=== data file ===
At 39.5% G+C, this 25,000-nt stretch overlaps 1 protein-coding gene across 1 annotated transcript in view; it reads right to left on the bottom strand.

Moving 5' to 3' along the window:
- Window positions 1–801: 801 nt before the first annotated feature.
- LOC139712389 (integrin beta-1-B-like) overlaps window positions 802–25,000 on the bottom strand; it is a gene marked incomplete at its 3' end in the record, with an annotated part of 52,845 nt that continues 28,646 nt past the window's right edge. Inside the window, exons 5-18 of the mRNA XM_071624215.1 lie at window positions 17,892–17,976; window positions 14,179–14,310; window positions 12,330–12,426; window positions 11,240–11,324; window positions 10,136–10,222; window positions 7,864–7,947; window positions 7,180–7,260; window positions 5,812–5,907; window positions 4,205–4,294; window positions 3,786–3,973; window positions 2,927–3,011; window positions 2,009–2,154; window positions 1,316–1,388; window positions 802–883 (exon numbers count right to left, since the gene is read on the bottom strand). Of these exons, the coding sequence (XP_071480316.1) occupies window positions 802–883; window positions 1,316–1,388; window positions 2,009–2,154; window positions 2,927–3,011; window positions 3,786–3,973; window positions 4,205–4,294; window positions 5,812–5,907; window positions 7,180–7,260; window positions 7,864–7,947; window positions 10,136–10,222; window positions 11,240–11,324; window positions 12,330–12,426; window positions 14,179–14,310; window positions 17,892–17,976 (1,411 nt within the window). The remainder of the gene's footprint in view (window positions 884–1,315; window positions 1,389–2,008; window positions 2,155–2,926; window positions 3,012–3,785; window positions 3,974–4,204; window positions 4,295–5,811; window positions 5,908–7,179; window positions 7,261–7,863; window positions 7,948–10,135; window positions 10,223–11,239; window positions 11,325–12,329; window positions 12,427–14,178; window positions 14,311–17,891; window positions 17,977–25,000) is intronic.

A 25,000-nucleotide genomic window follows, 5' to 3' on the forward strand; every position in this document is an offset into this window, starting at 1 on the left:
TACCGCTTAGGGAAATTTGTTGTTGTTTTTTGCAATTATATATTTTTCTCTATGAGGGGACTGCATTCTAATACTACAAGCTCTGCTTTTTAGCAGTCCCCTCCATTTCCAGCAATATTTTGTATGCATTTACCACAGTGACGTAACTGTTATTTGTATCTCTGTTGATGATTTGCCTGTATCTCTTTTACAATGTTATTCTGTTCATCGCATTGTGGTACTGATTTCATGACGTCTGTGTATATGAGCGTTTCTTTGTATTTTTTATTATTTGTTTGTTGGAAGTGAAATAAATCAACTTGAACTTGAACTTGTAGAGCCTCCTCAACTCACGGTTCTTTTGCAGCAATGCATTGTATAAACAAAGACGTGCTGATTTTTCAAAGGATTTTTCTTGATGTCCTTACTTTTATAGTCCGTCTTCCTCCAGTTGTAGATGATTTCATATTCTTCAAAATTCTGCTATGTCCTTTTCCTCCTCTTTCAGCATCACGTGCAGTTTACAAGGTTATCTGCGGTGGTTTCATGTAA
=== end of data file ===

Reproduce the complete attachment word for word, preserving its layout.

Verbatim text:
At 39.5% G+C, this 25,000-nt stretch overlaps 1 protein-coding gene across 1 annotated transcript in view; it reads right to left on the bottom strand.

Moving 5' to 3' along the window:
- Window positions 1–801: 801 nt before the first annotated feature.
- LOC139712389 (integrin beta-1-B-like) overlaps window positions 802–25,000 on the bottom strand; it is a gene marked incomplete at its 3' end in the record, with an annotated part of 52,845 nt that continues 28,646 nt past the window's right edge. Inside the window, exons 5-18 of the mRNA XM_071624215.1 lie at window positions 17,892–17,976; window positions 14,179–14,310; window positions 12,330–12,426; window positions 11,240–11,324; window positions 10,136–10,222; window positions 7,864–7,947; window positions 7,180–7,260; window positions 5,812–5,907; window positions 4,205–4,294; window positions 3,786–3,973; window positions 2,927–3,011; window positions 2,009–2,154; window positions 1,316–1,388; window positions 802–883 (exon numbers count right to left, since the gene is read on the bottom strand). Of these exons, the coding sequence (XP_071480316.1) occupies window positions 802–883; window positions 1,316–1,388; window positions 2,009–2,154; window positions 2,927–3,011; window positions 3,786–3,973; window positions 4,205–4,294; window positions 5,812–5,907; window positions 7,180–7,260; window positions 7,864–7,947; window positions 10,136–10,222; window positions 11,240–11,324; window positions 12,330–12,426; window positions 14,179–14,310; window positions 17,892–17,976 (1,411 nt within the window). The remainder of the gene's footprint in view (window positions 884–1,315; window positions 1,389–2,008; window positions 2,155–2,926; window positions 3,012–3,785; window positions 3,974–4,204; window positions 4,295–5,811; window positions 5,908–7,179; window positions 7,261–7,863; window positions 7,948–10,135; window positions 10,223–11,239; window positions 11,325–12,329; window positions 12,427–14,178; window positions 14,311–17,891; window positions 17,977–25,000) is intronic.

A 25,000-nucleotide genomic window follows, 5' to 3' on the forward strand; every position in this document is an offset into this window, starting at 1 on the left:
TACCGCTTAGGGAAATTTGTTGTTGTTTTTTGCAATTATATATTTTTCTCTATGAGGGGACTGCATTCTAATACTACAAGCTCTGCTTTTTAGCAGTCCCCTCCATTTCCAGCAATATTTTGTATGCATTTACCACAGTGACGTAACTGTTATTTGTATCTCTGTTGATGATTTGCCTGTATCTCTTTTACAATGTTATTCTGTTCATCGCATTGTGGTACTGATTTCATGACGTCTGTGTATATGAGCGTTTCTTTGTATTTTTTATTATTTGTTTGTTGGAAGTGAAATAAATCAACTTGAACTTGAACTTGTAGAGCCTCCTCAACTCACGGTTCTTTTGCAGCAATGCATTGTATAAACAAAGACGTGCTGATTTTTCAAAGGATTTTTCTTGATGTCCTTACTTTTATAGTCCGTCTTCCTCCAGTTGTAGATGATTTCATATTCTTCAAAATTCTGCTATGTCCTTTTCCTCCTCTTTCAGCATCACGTGCAGTTTACAAGGTTATCTGCGGTGGTTTCATGTAA